The architect and council representatives were a bit perturbed when I pointed out the bars for their stage lights were all the wrong size. It got worse when I told them the stage, which was a highly polished, pale golden wood surface, was very beautiful but totally unsuitable for theatre! When I enquired about a stage cloth to cover the stage’s wings I received totally blank looks, before being told there was no budget for one of them, whatever it was. Not to mention the state-of-the-art air-conditioning unit, which was so loud we couldn’t use it during performances! But these hiccups were soon sorted out and the theatre was an amazing place to perform.

The Rhoda continued to be an important part of the Woking community for the next 13 years, putting on a range of popular shows including musicals, opera, dance, ballet, talent contests and dramas, along with the annual Panto and Miss Woking Whirl competition. Bill Payne, Woking Festival Director from 1979 to 1998, recounts one of his favorite Rhoda memories from its early days:

We were doing a production of “A Midsummer Night’s Dream”. The theatre’s dressing rooms were in a block between the Rhoda and the Concert Hall, where there was wrestling being televised. Some wrestlers lost their way, and the sight of all our little fairies wandering around under the feet of Big Daddy and Kendo Nagasaki was only topped by seeing a fully made-up Titania having a heated debate with Mick McManus!

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Centre Halls Ground Plan 1975

By the late 1980s, the theatre had become such an integral part of Woking life that when the whole of the Centre Halls complex was proposed to be demolished to make way for the creation of a new shopping centre and theatre complex there was outcry from the local community. After a series of arduous and protracted negotiations between local groups, such as the WDA, and Woking Borough Council, it was decided that the Rhoda McGaw Theatre would not be demolished, but instead ‘mothballed’ and incorporated into the new Peacocks centre.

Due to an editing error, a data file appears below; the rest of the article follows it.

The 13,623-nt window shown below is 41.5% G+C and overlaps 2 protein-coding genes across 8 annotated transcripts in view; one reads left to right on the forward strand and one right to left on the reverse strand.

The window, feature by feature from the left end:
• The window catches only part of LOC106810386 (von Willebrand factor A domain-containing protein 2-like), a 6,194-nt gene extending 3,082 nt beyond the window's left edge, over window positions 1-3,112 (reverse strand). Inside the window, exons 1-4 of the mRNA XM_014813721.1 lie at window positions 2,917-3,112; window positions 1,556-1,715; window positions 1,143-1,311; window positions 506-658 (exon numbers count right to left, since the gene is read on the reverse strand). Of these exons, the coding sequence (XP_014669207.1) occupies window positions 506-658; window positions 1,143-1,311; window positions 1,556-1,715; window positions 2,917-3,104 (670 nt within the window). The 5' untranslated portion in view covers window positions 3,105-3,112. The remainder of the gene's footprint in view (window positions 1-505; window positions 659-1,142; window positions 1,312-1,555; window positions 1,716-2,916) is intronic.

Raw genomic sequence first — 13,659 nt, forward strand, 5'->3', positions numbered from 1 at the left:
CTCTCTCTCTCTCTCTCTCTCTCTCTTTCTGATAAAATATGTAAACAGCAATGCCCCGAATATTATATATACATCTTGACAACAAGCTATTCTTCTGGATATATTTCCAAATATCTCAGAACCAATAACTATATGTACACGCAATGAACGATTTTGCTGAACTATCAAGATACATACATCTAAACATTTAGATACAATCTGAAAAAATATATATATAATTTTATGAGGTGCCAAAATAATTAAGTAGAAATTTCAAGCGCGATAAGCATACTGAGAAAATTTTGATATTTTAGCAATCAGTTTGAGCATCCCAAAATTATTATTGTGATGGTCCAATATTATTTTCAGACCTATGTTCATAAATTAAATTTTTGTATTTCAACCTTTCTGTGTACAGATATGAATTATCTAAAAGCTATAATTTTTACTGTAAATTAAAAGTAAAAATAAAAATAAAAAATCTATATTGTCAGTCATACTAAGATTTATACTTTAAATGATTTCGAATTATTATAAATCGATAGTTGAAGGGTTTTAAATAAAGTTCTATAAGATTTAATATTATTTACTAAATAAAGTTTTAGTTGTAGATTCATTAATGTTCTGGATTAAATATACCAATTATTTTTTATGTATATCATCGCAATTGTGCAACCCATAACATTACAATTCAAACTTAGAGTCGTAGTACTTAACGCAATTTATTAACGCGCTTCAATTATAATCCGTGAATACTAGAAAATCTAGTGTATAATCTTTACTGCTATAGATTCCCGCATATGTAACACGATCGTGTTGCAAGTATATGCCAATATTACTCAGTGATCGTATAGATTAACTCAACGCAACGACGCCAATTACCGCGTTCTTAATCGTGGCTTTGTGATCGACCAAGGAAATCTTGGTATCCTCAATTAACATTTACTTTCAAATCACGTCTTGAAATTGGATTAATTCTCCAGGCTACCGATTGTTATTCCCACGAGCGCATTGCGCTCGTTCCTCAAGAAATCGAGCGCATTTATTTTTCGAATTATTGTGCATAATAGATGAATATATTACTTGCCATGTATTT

The Rhoda closed in 1988 as the Centre Halls were demolished, and opened again 4 years later in 1992, with just a few modifications but now alongside the 1300-seat New Vicoria Theatre. Overall control of both theatres, along with other arts and entertainment facilities in the new set-up, was vested in a company called Woking Turnstyle Ltd, creating a unique relationship with the local council, whereby the council owned and subsidised the Rhoda McGaw Theatre, with administration, staffing and technical facilities run by Woking Turnstyle Ltd. This was to insure the continued vision of councillor McGaw for the Rhoda to provide community theatre along side the professional New Victoria Theatre, and to this day the Rhoda has been a venue to countless amateur performances by members of the WDA, schools, dance and drama groups, as well as professional touring companies. Terry Chubb describes what makes the Rhoda such an ideal venue:

 

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Centre Halls Program for 1975. Our show ‘Bless the Bride’ performing 11th – 15th November with ticket prices between 50p – 85p.

Well equipped, with excellent acoustics, the 200+ seats are enough for most nights, but not so many that it feels empty with smaller audience, and the size of the stage and its equipment are a big step up for those accustomed to smaller venues, but not so big that it’s intimidating to those more accustomed to an average village hall.

In 1997, the commercial side of the theatre became the Ambassadors Theatre Group (ATG), and over the years since then the Rhoda has had constant improvements. In 2002 the WDA raised £5,000, and together with matching funds from ATG, more stage lights, lighting desk and stage closed-circuit television was purchased. Most recently, 2012 saw the start of a major £400,000 on-going overhaul and refurbishment of the Rhoda’s facilities, funded by ATG and Woking Council, to guarantee that the Rhoda stays a vital part of Woking life for at least the next 40 years.